TheCapeRobyn: Can you talk about the process involved – as producer – in getting in the funding to make this ambitious and multi layered film- everything from research to music; use of footage, sound mix, colour grading?

Wisaal Abrahams: From my side I cannot take credit for acquiring the funds or the stamina for seeing the project to completion, that was all Ingvild and the support of the institutions in Norway.  It was definitely intentional to showcase the process of Fallism rather than trying to document the movement as a whole. It was incredibly intentional to showcase the spirit of young artists at that time and what was surfacing in the collective consciousness.  When we were struggling to find a name for the film and after I was sent the first cut from Norway, it was then that I saw “The Art of Fallism” is what we were actually making.  But the access to funds, the time and energy and guts to knock on doors for money and the collaborations during post in Norway by a brilliant team of editors, musicians and artists who often came on board for absolutely nothing purely for the love of the project – that is all credit due to our Norwegian producer.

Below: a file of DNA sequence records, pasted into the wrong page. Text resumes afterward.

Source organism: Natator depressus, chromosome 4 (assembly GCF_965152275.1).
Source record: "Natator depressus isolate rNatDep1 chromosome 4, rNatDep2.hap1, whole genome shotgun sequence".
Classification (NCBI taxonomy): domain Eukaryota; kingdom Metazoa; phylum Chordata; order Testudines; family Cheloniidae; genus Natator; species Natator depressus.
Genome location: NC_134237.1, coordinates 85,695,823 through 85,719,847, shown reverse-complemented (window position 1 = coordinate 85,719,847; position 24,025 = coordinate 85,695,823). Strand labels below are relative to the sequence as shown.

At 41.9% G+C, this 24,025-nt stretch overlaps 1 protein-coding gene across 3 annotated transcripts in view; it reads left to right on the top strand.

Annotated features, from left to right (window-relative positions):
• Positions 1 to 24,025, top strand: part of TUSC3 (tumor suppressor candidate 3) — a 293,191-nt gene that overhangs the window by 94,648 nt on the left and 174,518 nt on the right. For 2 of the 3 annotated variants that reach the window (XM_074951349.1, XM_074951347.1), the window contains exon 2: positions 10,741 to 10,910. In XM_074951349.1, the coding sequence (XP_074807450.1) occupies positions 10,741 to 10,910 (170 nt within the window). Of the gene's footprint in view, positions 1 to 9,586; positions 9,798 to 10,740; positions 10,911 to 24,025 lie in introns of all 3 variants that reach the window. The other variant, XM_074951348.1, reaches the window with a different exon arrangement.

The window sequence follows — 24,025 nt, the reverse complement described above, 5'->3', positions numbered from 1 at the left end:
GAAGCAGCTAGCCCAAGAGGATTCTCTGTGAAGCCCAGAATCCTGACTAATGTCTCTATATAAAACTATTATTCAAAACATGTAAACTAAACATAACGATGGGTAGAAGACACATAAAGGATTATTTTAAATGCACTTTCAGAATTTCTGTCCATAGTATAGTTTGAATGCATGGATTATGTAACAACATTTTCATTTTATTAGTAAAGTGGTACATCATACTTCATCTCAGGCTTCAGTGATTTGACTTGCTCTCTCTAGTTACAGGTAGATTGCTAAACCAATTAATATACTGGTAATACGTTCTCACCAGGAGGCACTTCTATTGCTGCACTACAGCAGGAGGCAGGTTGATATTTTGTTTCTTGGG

TheCapeRobyn: Can you talk about the artistic process – the process of imaging the film – interweaving the personal, political, creative? 

Wisaal Abrahams: The film was always going to be uneasy as all revolutionary processes should be, so the idea was to match that energy.  The twist came during shooting when we decided to give the film a Queer direction, as this was not the original plan, but was clearly becoming that as we continued to uncover the stories of the activists and artists. We found the film speaks more like a methodology to revolutionary process rather than a story of a student struggle. The talented team of post-production experts in Norway and their dedication to assisting our producer and director was absolutely priceless.